Print Picks: Dream Worlds
by Taylor Slattery | September 15, 2020
Dream Worlds is a book written by Hans Bacher that offers readers a behind-the-scenes look at the production design work for some of Disney’s most iconic films. Whether you’re interested in animation, film making, or just a fan of Disney, there’s something for everybody. The book is full of illustrations and storyboard work that Hans created during his time with the company, spanning a period of time and a series of titles that served to inspire the animators and creatives of today.
The book is a somewhat chaotic mix of anecdotes, artwork, and instruction. At times, Hans is explaining how students can refine their visual thinking and storytelling skills before abruptly switching to a story about traveling to London to begin work on Beauty and the Beast. While the order of the book may come off as a bit scattered, it does a good job of communicating how it must have felt to work in Hans’ position, beginning projects in utter chaos and gradually reigning it in until a final product has been produced and the work is complete.
For those interested in film, Hans offers a wealth of information. His insights may appear somewhat basic on the surface, but his extensive selection of examples help to illustrate how they can be employed to achieve a high degree of complexity and sophistication. I find his thoughts about film analysis and composition to be particularly valuable. Animation is a visual medium after all, and the shots of a film are composed in much the same way as any other visual medium, such as illustration or photography. However, films are expensive to produce, and their compositions have to accomplish a number of things simultaneously. They help the viewer to not only understand the action and where to look but communicate emotional information as well, such as explaining a character’s relation to their environment or their dynamic with another character. Hans offers a look at how shapes and color are used to accomplish this and how both evolve over the course of a film to further explain the narrative.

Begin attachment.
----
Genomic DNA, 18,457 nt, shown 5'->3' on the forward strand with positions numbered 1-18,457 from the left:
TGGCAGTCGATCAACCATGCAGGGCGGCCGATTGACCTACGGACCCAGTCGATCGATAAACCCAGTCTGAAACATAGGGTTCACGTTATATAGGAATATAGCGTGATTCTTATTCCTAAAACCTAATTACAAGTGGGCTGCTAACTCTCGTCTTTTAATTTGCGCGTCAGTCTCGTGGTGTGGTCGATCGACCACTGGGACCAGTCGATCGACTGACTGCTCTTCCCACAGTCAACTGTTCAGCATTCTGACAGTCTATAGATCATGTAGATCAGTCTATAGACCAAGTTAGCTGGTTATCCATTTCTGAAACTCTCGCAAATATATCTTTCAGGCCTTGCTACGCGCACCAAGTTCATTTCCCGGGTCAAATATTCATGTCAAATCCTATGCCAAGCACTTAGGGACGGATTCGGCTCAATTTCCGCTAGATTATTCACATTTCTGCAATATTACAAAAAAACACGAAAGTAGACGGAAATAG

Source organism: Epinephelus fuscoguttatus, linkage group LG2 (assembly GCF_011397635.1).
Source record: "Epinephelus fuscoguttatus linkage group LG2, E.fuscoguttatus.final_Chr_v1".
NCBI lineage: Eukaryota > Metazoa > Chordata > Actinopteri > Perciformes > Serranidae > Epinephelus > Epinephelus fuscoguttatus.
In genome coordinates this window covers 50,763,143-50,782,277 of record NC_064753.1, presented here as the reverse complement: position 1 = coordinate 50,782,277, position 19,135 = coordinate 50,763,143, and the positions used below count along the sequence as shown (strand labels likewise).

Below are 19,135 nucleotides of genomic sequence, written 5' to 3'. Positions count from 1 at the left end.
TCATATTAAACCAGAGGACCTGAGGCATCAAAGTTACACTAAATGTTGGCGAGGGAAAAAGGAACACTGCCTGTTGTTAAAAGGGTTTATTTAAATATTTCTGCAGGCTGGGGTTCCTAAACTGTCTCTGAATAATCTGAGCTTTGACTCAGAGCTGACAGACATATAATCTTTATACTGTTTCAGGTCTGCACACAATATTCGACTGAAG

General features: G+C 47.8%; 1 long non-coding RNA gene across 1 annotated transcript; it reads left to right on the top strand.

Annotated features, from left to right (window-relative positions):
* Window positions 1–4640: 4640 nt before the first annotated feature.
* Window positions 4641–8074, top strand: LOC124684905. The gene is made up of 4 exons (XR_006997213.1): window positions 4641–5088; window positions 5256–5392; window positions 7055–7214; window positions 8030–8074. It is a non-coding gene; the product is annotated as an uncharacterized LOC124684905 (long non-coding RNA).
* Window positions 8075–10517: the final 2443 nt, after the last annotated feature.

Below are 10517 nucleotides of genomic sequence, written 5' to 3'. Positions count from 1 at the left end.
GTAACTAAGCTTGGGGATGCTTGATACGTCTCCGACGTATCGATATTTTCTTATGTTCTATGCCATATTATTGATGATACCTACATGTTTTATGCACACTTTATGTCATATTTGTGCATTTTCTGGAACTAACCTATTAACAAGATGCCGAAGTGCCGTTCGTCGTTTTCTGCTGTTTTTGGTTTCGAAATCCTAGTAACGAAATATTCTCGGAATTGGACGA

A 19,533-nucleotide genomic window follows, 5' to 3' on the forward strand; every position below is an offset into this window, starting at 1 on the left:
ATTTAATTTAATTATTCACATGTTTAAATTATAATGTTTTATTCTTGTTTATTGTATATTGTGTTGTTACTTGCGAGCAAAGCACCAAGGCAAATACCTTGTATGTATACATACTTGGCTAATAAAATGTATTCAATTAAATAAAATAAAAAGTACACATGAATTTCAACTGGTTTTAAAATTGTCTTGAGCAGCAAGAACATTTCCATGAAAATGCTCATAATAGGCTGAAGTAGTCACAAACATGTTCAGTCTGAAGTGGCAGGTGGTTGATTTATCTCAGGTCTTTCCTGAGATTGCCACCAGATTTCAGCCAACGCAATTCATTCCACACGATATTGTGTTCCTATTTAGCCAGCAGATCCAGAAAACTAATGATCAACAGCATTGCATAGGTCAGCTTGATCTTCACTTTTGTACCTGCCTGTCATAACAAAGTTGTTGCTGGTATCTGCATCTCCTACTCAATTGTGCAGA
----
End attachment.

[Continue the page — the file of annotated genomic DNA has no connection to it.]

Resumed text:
For fans of Disney, Hans shares stories about the visual development process for some of the films he was involved with, namely, The Beauty and the Beast, Aladdin, The Lion King, Hercules, and Mulan. It’s interesting as a fan of these movies to see that not everyone who worked on them was happy with the outcome. For Beauty and the Beast, the visual development team was sent to the heart of France where they spent 4 days visiting castles and learning about the area’s history. Despite collecting a large amount of reference in the form of sketches, photographs, and video, the production later opted for a generic “Disney” look, which left Hans feeling sour about the film as a whole.
Regardless, it’s an interesting look at the amount of work and time that is put into these films. It’s a fun, easily digestible read and it’s full of bright, energetic illustrations. If you have the chance, I highly recommend you pick a copy up.
Taylor is the Managing Editor of Notes on Design. Taylor is a graphic designer, illustrator, and Design Lead at Weirdsleep.